The City as Comedy: Society and Representation in Athenian Drama

By Gregory W. Dobrov | Go to book overview
67, found widespread in tragedy: "Any change, however slight, in the hierarchical classification of living creatures risks undermining the whole sacrificial structure" (39). According to Girard, the loss of cultural distinctions undermines the order, peace, and fecundity of the human community and motivates that internal or reciprocal violence (49) that it is the sole purpose of religion to prevent (55). Thus, Peisetairos' barbecue exemplifies the reciprocal violence that follows on the breakdown of the established sacrificial hierarchy (Also note 38.)
46.
Pozzi 1991, 149.
47.
On the dual etymology of this nonsense word, see Dobrov 1990, 210-11, and 1993, 192.
48.
De Romilly 1972 discusses the political history of the term in the fifth century.
49.
Pozzi 1991, 160.
50.
Cf. Foley 1975, 6-13, on this conclusion and on polis and oikos as mutually defining terms in Lysistrate. See also Taaffe 1993, 48-73, on the play On the other hand, a play like Lysistrate, when taken individually, may be interpreted one way, and in quite another way when read in the context of Aristophanes' oeuvre as a whole. Auger 1979, for example, argues that, in the poet's last plays (those after Birds), women "serve to reveal the impending catastrophe [for the existing order] and their presence on the stage signifies the disappearance of the civic body and the city" (108, quoted from her English summary).

Bibliography
Arrowsmith William. 1973. "Aristophanes' Birds: The Fantasy Politics of Eros." Ariong, n.s., 1.119-67.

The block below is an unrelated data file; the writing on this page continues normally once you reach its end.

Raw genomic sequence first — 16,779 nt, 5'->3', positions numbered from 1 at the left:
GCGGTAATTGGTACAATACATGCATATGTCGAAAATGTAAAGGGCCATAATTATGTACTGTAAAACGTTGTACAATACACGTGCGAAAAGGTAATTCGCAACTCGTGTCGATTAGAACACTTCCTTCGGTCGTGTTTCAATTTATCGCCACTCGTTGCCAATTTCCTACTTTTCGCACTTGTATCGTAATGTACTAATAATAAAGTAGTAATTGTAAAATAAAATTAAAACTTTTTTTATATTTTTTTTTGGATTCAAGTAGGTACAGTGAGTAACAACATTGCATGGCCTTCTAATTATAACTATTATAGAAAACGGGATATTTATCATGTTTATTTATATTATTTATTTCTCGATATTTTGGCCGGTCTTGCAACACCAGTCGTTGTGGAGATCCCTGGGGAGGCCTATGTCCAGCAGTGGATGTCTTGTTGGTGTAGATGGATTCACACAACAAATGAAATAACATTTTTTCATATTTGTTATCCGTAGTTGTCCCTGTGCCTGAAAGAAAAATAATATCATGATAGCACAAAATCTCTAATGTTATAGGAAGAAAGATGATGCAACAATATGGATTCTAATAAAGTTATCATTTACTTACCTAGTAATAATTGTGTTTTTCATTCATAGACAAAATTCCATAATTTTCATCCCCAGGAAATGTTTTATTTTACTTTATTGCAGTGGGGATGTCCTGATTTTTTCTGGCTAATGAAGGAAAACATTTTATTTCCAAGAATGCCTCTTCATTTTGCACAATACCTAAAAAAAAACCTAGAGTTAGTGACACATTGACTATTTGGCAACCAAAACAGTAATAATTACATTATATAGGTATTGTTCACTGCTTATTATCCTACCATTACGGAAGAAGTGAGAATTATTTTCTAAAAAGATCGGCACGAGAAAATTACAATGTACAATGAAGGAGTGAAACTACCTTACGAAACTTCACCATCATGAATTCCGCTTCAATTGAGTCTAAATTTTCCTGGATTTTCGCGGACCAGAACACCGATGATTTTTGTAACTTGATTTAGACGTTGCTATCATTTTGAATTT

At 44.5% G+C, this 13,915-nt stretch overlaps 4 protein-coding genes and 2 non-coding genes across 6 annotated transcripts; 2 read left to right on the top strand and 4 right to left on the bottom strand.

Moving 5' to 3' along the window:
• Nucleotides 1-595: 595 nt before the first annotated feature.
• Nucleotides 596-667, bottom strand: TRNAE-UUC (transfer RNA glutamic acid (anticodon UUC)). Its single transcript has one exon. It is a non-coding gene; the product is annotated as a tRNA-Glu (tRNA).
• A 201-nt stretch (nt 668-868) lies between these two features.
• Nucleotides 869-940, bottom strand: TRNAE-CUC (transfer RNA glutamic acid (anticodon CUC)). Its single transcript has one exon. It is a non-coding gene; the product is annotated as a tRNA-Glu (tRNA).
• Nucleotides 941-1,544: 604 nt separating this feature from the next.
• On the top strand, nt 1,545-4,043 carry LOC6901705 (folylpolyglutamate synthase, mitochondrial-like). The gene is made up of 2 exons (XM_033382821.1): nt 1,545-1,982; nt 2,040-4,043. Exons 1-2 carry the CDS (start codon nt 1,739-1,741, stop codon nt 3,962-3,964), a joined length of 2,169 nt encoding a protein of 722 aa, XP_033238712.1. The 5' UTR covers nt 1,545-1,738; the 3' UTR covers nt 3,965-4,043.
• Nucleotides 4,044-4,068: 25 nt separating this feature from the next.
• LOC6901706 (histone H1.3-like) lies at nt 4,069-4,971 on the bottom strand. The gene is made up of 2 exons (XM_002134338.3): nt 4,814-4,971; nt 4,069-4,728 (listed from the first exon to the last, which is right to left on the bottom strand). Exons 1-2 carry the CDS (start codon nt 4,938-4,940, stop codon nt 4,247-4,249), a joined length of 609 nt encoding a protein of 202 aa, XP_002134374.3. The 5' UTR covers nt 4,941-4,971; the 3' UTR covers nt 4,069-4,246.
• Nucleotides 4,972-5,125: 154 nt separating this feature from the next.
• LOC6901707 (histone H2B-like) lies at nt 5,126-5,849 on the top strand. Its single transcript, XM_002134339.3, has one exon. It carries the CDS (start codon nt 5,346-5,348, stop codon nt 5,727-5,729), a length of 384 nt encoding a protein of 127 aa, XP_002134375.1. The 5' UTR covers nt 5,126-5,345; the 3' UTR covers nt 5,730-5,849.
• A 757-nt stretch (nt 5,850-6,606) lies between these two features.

Auger Danièle. 1979. "Le théâtre d'Aristophane: Le mythe, l'utopie et les femmes." Les Cahiers de Fontenay 17.71-101.
Bowie Angus. 1993. Aristophanes: Myth, Ritual and Comedy. Cambridge.
Cole Thomas. 1967. Democritus and the Sources of Greek Anthropology. American Philological Monographs 25. Cleveland.
Connor W R. 1977. "Tyrannis Polis." In Ancient and Modern: Essays in Honor of Gerald F. Else, edited by John D'Arms and John Eadie, 95-109. Ann Arbor.
Cook A. B. 1913. "Nephelokokkugia." In Studies Presented to William Ridgeway, edited by E. C. Quiggin , 213-21. Cambridge.
de Jaqueline Romilly. 1972. "Vocabulaire et propagande, ou les premiers emplois du mot homonoia." Études et Commentaires 79.199-209.
Detienne Marcel. "Culinary Practices and the Spirit of Sacrifice." In Cuisine, edited by Detienne and Vernant, 1-20.
Detienne Marcel, and Jean-Pierre Vemant, eds. 1989. The Cuisine of Sacrifice among the Greeks. Translated by Paula Wissig. Chicago.
Dobrov Gregory. 1990. "Aristophanes' Birds and the Metaphor of Deferral." Arethusa 23.2.209- 33.
-----. 1993. "The Tragic and Comic Tereus." AJP 114.189-234.
Dunbar Nan. 1995. Aristophanes' Birds. Oxford.
Foley Helene. 1975. "The 'Female Intruder' Reconsidered: Women in Aristophanes' Lysistrata and Ecclesiazusae. " CP 77.1-21.
Girard Rent. 1977. Violence and the Sacred. Translated by Patrick Gregory. Baltimore.
Green W C. 1879. The Birds of Aristophanes. Cambridge.
Hamilton Richard. 1985. "The Well-Equipped Traveller: Birds 42." GRBS 26.235-39.
Havelock Eric. 1958. The Liberal Temper in Greek Politics. New Haven.
Henderson Jeffrey. 1991. The Maculate Muse. 2d ed. New York.
Herington C. J. 1963. "A Study in the Prometheia, Part It: Birds and Prometheia." Phoenix 17.236-43.

-73-

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